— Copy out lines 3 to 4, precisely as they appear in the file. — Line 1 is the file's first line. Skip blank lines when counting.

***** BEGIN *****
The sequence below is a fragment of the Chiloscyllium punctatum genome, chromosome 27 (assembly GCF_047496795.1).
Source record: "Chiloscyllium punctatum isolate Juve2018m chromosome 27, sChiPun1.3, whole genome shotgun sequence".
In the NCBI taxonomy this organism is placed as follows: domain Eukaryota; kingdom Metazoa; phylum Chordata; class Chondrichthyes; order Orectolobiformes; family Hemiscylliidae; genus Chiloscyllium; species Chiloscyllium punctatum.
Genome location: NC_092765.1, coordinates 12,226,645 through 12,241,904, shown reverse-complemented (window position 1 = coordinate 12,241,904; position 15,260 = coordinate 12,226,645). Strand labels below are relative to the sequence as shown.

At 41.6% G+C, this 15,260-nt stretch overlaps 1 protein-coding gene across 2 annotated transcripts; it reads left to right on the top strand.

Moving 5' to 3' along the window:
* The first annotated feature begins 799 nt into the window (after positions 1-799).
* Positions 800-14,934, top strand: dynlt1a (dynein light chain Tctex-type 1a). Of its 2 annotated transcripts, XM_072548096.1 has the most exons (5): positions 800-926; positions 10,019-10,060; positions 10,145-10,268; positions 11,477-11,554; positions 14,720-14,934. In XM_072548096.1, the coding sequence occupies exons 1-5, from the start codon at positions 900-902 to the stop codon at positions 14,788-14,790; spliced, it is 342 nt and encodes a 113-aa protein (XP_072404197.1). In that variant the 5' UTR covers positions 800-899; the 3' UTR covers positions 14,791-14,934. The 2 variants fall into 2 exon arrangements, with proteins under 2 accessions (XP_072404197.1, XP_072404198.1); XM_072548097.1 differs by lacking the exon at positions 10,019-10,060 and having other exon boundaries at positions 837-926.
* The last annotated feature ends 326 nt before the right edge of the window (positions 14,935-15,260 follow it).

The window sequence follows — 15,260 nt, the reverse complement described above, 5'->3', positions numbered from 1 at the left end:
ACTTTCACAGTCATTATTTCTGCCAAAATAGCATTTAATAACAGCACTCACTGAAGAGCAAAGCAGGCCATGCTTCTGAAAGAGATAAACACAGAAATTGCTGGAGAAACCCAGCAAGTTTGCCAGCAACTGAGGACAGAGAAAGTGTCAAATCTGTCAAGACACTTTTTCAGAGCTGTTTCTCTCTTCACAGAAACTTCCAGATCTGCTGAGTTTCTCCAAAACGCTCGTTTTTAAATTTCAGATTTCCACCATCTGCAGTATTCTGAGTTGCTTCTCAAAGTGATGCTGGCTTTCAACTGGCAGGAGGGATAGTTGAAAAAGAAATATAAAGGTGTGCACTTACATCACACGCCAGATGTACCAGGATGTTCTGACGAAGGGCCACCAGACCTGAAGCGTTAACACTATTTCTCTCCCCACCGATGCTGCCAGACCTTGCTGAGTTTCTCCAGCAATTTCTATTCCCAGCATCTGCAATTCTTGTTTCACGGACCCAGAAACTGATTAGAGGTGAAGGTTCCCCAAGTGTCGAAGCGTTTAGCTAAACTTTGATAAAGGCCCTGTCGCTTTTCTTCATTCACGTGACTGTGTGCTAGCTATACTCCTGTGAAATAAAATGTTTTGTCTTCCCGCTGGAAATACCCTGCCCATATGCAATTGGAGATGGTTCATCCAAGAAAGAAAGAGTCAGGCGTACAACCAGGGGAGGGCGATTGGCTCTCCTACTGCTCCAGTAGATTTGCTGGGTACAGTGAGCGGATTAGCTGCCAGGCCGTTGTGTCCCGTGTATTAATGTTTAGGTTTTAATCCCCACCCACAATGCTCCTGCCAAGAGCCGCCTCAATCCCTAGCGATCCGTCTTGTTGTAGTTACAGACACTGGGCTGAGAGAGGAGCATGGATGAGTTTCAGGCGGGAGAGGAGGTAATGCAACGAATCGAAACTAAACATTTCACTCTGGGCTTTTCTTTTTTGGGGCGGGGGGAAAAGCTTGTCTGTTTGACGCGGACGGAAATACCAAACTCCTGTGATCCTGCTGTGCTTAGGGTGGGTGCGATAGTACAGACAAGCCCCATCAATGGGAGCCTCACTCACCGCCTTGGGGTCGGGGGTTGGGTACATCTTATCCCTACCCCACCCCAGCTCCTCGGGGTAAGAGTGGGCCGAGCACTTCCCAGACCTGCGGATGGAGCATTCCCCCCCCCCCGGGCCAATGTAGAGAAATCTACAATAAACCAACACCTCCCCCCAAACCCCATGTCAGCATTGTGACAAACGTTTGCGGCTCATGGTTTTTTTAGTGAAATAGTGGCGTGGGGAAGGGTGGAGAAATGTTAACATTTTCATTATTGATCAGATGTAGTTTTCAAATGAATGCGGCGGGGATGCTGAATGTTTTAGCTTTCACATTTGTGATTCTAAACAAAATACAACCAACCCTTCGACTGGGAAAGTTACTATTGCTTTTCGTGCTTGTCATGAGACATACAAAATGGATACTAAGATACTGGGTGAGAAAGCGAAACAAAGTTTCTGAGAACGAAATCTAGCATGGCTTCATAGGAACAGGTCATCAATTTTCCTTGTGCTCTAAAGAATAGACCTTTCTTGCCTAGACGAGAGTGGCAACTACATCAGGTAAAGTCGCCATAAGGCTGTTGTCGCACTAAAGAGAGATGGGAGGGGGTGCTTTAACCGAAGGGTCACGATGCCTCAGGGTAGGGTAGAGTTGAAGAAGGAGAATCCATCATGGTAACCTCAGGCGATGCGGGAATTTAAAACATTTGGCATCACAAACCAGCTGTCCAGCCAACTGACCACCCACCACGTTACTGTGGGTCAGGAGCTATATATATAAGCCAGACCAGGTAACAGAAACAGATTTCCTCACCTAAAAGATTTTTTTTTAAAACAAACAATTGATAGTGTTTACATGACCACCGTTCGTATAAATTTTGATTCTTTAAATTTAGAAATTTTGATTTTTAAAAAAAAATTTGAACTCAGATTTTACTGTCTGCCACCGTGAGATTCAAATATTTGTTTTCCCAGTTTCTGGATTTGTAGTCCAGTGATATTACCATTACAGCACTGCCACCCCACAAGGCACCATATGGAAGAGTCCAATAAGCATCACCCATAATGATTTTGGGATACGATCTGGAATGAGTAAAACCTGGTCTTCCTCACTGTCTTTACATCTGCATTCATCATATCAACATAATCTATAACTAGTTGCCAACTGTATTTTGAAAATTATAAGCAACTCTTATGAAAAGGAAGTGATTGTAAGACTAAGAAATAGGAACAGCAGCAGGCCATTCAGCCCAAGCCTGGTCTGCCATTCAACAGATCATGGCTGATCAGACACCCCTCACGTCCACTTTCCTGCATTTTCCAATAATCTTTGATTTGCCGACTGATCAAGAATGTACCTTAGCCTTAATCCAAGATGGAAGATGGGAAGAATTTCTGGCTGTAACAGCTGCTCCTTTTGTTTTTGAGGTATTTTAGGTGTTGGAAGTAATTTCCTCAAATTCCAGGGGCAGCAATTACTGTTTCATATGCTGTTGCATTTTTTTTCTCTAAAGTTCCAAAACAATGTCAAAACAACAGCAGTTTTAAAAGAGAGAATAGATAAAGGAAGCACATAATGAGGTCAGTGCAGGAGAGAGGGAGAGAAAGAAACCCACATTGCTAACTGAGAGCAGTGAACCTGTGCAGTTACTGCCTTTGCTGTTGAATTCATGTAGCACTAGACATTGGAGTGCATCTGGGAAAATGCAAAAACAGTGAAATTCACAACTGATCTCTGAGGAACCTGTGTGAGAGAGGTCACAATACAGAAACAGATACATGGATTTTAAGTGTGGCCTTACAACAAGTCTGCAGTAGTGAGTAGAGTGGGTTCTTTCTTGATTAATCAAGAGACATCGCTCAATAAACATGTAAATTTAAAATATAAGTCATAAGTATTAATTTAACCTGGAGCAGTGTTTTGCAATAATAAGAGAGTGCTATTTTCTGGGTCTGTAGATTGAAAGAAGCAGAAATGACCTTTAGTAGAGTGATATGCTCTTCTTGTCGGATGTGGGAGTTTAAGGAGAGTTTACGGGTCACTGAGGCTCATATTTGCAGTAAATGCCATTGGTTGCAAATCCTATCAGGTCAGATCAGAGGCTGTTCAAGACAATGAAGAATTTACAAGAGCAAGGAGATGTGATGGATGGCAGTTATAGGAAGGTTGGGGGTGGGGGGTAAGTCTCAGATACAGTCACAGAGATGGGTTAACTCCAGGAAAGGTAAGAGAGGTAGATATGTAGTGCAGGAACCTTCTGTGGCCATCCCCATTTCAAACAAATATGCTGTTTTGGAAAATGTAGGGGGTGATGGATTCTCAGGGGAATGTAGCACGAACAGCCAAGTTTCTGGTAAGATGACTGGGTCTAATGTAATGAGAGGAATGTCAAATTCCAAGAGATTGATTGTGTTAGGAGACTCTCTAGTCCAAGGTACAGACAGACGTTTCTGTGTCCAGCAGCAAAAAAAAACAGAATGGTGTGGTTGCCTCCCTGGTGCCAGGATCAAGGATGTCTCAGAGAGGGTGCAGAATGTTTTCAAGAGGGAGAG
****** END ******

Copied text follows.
In the NCBI taxonomy this organism is placed as follows: domain Eukaryota; kingdom Metazoa; phylum Chordata; class Chondrichthyes; order Orectolobiformes; family Hemiscylliidae; genus Chiloscyllium; species Chiloscyllium punctatum.
Genome location: NC_092765.1, coordinates 12,226,645 through 12,241,904, shown reverse-complemented (window position 1 = coordinate 12,241,904; position 15,260 = coordinate 12,226,645). Strand labels below are relative to the sequence as shown.